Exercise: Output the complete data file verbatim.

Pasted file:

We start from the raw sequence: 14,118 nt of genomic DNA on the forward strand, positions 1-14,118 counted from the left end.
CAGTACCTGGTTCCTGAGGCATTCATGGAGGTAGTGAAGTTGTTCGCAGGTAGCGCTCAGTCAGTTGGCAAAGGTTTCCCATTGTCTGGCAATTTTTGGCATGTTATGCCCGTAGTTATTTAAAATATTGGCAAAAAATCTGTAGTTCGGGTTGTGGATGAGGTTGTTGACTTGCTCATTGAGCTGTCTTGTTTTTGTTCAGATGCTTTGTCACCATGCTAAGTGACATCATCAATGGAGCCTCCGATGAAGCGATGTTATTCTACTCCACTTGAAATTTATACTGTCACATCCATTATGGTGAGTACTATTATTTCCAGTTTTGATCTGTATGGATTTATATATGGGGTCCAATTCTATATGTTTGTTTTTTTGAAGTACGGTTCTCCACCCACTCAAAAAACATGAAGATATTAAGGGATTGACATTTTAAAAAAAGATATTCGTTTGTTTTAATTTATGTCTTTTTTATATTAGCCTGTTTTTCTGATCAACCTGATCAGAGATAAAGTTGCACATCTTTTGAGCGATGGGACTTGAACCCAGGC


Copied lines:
We start from the raw sequence: 14,118 nt of genomic DNA on the forward strand, positions 1-14,118 counted from the left end.
CAGTACCTGGTTCCTGAGGCATTCATGGAGGTAGTGAAGTTGTTCGCAGGTAGCGCTCAGTCAGTTGGCAAAGGTTTCCCATTGTCTGGCAATTTTTGGCATGTTATGCCCGTAGTTATTTAAAATATTGGCAAAAAATCTGTAGTTCGGGTTGTGGATGAGGTTGTTGACTTGCTCATTGAGCTGTCTTGTTTTTGTTCAGATGCTTTGTCACCATGCTAAGTGACATCATCAATGGAGCCTCCGATGAAGCGATGTTATTCTACTCCACTTGAAATTTATACTGTCACATCCATTATGGTGAGTACTATTATTTCCAGTTTTGATCTGTATGGATTTATATATGGGGTCCAATTCTATATGTTTGTTTTTTTGAAGTACGGTTCTCCACCCACTCAAAAAACATGAAGATATTAAGGGATTGACATTTTAAAAAAAGATATTCGTTTGTTTTAATTTATGTCTTTTTTATATTAGCCTGTTTTTCTGATCAACCTGATCAGAGATAAAGTTGCACATCTTTTGAGCGATGGGACTTGAACCCAGGC